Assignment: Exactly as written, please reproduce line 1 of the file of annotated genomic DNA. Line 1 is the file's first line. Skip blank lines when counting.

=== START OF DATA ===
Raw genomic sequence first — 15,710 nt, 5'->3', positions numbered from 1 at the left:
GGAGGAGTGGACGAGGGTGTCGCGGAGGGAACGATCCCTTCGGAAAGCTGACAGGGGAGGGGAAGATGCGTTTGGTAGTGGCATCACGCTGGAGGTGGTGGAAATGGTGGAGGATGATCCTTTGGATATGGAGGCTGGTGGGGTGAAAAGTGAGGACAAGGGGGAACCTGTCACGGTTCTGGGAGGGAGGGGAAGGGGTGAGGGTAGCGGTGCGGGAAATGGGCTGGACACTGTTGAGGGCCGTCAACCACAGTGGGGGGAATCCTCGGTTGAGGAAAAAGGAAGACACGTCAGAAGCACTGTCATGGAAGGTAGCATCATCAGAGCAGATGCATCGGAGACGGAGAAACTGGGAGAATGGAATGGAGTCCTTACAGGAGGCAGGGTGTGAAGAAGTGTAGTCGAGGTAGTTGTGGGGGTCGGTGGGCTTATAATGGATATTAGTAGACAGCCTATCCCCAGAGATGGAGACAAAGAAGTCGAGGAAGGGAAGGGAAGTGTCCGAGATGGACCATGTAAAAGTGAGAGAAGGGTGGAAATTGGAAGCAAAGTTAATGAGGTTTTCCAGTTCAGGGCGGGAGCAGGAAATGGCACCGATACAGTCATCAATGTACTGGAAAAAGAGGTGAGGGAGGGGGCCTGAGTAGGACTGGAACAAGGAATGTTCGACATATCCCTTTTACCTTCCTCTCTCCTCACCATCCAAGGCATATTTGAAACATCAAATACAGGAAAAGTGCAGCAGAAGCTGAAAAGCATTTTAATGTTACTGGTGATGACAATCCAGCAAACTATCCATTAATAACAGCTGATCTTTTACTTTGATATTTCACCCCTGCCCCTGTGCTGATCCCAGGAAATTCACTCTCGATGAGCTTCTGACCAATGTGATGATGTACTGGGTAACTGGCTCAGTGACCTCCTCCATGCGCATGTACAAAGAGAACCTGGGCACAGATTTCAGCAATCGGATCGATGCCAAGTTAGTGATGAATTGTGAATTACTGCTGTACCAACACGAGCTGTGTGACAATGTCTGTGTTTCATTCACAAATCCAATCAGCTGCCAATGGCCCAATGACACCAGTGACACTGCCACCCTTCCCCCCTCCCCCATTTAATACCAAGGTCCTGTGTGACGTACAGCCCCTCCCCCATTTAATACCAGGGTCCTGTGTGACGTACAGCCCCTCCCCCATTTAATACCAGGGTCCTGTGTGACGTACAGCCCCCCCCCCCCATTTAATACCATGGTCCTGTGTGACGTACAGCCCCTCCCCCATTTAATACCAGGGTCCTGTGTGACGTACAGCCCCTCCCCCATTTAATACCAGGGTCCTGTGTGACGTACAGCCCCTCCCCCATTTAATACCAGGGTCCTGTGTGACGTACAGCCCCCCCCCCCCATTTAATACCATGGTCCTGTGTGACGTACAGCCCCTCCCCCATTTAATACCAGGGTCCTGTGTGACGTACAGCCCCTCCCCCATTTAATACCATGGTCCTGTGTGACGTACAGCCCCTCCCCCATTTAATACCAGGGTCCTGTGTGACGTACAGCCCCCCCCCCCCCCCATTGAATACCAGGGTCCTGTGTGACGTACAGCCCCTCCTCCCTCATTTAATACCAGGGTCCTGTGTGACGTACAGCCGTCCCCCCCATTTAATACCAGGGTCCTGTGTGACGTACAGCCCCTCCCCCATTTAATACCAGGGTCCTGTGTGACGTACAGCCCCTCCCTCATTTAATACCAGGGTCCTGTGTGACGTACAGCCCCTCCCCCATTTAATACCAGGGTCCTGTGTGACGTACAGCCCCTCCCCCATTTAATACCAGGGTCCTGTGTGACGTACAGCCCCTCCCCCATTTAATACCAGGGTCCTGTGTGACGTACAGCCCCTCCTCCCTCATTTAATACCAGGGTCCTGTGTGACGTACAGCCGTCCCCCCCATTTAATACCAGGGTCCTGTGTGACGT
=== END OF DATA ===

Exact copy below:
Raw genomic sequence first — 15,710 nt, 5'->3', positions numbered from 1 at the left: